Postscript 8 August 2012: We now have a new winner. Someone stopped by today searching for "Jon Arbuckle and Liz" porn. Umm, the pair star in a family friendly comic strip. Go figure.

Sunday, 15 July 2012

Update: The Sweet Life by Francine Pascal

Bad news for Australian Sweet Valley fans. It appears that the latest Sweet Valley series, e-serial the Sweet Life, which chronicles the adventures of Elizabeth and Jessica as they enter their thirties, will not be released here until the 29th of July. Obviously, the next two weeks is going to be hell on the blogging/book review circuit, as I do my best to avoid any possible plot spoilers ...

(Then again, who am I kidding? The whole thing is going to revolve around the Wakefield twins breaking up and making up with their respective spouses. And expect Lila Fowler to have some kind of obnoxious, attention seeking role. And Winston Egbert ... Oh, wait they killed the guy off. Maybe he will come back from the dead, just like Olivia Davidson did in Sweet Valley University ... And I know I'm just going to love every trashy page.)

Thursday, 12 July 2012

Capturing Angels by V.C. Andrews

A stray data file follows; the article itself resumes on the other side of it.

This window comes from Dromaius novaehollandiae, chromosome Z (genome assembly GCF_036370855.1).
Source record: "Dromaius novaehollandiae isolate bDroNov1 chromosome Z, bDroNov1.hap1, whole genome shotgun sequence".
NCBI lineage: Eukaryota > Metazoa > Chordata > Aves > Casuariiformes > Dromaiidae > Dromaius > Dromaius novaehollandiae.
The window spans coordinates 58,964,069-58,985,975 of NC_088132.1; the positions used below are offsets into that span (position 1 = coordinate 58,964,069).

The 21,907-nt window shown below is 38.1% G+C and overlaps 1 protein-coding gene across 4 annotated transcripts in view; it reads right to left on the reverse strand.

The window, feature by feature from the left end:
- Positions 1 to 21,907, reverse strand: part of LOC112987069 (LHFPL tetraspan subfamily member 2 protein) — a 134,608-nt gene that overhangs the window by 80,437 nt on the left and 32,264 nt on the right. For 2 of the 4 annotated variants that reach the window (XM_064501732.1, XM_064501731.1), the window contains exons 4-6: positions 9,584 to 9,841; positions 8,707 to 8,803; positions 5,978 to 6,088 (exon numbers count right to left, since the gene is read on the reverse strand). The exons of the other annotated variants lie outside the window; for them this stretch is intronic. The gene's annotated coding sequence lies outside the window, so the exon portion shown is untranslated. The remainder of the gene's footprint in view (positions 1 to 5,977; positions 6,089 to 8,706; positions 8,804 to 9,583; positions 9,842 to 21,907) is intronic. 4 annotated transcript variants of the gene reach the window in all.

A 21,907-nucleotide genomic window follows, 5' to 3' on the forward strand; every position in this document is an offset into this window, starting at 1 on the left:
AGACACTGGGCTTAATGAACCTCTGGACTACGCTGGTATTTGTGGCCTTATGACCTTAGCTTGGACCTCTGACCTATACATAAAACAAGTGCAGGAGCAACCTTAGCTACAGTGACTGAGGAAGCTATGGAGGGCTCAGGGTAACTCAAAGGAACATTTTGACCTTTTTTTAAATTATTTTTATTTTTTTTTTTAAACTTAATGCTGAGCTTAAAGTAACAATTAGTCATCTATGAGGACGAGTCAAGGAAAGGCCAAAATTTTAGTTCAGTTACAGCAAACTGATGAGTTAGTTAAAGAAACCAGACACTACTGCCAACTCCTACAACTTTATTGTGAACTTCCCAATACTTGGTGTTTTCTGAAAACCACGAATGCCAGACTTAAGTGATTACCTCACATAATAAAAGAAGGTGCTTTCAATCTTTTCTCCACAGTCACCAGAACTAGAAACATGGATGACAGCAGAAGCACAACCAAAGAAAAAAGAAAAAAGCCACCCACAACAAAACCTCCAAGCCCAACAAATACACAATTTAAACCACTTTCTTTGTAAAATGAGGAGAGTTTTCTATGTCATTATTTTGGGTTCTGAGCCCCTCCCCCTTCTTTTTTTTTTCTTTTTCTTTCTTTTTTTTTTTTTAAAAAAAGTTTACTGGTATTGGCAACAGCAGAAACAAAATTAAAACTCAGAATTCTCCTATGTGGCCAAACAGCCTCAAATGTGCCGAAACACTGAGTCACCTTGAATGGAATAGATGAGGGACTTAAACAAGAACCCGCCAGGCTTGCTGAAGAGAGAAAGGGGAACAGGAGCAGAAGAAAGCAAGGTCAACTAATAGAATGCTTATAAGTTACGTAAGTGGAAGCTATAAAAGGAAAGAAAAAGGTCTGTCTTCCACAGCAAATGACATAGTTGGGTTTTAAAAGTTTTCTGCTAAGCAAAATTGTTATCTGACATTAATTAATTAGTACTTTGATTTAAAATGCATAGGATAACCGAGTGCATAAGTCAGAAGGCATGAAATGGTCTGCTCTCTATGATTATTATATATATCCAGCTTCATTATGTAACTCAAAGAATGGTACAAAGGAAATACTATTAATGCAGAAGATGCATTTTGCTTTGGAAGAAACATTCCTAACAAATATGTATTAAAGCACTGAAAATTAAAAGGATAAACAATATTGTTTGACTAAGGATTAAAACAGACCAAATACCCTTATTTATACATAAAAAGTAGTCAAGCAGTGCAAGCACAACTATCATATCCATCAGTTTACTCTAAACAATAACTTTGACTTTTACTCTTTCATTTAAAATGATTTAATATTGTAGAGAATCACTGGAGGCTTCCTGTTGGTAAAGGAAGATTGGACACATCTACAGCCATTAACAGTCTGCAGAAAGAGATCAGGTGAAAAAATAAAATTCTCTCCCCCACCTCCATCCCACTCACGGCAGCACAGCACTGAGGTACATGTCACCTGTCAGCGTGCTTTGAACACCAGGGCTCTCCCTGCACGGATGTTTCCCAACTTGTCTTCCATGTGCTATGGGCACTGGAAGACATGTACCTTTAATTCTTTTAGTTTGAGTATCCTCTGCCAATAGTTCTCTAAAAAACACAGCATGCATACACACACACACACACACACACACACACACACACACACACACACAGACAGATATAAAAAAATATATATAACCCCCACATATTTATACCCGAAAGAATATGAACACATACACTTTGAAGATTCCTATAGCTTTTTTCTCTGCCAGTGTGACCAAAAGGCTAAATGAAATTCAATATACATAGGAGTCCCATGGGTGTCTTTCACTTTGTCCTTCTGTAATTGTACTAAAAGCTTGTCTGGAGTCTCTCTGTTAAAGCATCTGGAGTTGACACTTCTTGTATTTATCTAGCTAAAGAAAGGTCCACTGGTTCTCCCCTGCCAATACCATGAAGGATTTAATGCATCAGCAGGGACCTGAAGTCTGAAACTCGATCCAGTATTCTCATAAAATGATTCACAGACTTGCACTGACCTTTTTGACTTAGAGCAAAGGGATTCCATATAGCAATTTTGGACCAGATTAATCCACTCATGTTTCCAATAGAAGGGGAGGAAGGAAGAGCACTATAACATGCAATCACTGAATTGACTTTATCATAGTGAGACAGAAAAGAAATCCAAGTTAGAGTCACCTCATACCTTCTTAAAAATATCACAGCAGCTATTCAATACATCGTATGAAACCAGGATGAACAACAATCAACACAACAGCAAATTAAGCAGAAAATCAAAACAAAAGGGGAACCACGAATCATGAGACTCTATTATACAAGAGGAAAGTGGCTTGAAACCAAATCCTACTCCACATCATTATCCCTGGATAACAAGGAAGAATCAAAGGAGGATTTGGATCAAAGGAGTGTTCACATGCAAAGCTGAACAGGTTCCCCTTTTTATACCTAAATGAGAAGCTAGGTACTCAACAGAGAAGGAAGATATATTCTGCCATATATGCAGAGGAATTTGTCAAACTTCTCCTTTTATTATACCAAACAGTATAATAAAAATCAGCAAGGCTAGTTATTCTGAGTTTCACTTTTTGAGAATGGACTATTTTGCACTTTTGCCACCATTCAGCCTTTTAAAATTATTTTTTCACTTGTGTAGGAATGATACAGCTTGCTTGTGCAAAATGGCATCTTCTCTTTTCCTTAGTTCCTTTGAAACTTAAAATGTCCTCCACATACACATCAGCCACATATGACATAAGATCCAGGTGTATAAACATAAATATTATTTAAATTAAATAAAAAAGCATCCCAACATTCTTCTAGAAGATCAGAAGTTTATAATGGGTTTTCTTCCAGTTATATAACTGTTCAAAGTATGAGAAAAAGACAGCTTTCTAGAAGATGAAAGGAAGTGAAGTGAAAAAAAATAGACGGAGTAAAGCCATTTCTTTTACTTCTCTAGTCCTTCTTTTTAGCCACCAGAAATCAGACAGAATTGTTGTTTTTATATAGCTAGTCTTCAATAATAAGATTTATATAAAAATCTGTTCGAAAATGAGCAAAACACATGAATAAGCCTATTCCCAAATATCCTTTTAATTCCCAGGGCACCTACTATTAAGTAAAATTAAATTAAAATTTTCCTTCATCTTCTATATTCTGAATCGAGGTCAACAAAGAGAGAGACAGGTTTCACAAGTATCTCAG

On August 7 a new novel baring the name V.C. Andrews on the front cover will be released on to the global eBook market. Incredibly, this is the seventieth (or thereabouts,) novel to bare the authors name to be released since 1979. What makes this fact even more remarkable is that V.C. Andrews, who is most famous for her gothic horror/romance novel Flowers in the Attic, died in 1986 having published just seven novels in her lifetime--Flowers in the Attic, Petals to the Wind, If There be Thorns, Seeds of Yesterday, My Sweet Audrina, Heaven and Dark Angel, while a science fiction novel titled Gods of Green Mountain would be released many years later. In the years that followed her death, more novels continued to be released, completing the Dollanganger and Casteel Sagas, Garden of Shadows, Fallen Hearts, Gates of Paradise and Web of Dreams. It was only in 1990 that her estate finally announced that the author had died and these novels had been completed based on her notes, by a carefully selected author, who was later revealed to be Andrew Neiderman, a horror writer whose most famous novel is The Devil's Advocate. Neiderman had the same agent and publisher and V.C. Andrews and was able to mimic her writing style. What was more surprising was that in their letter, the Andrews family revealed that they would continue to work with Neiderman to write additional books based on her vision. Not only has the number of additional books far exceeded anything that V.C. Andrews wrote and published in her lifetime, but the books themselves have changed considerably. Gone are the family sagas, which would chronicle a young woman's journey toward maturity in the most dire of circumstances (many of the early books read like a fractured fairytale--for example in the Casteel saga, Heaven grows up in a poor, loveless family, discovers she has rich grandparents who want to adopt her and eventually finds herself with a wealthy but loveless family,) and would conclude with a sequel about the protagonists daughter and a prequel about her mother or grandmother (the last family saga to be published was the DeBeers saga ten years ago). Also gone are the bitter and twisted family matriarchs, whose misplaced sense of sin and poor decision making would impact on the lives of their children, grandchildren and even their great-grandchildren.  Instead, the books are stand-alone or two part novels that usually feature a young protagonist and increasingly seem to include paranormal themes--Into the Darkness for example tells the story of Amber, whose first boyfriend turns out to be a ghost. There's also the rather bothersome habit that Andrew Neiderman has of referring to her novels as 'the V.C. Franchise' on the official V.C. Andrews facebook page--if these books have become a franchise, then surely they have lost their magic and original vision, of keeping the memory of a unique and talented writer alive. On the plus side, the facebook page is updated regularly and personally by Neiderman. But that is small compensation for fans, who feel that the memory of their favourite author is now being dragged through the mud, rather than celebrated.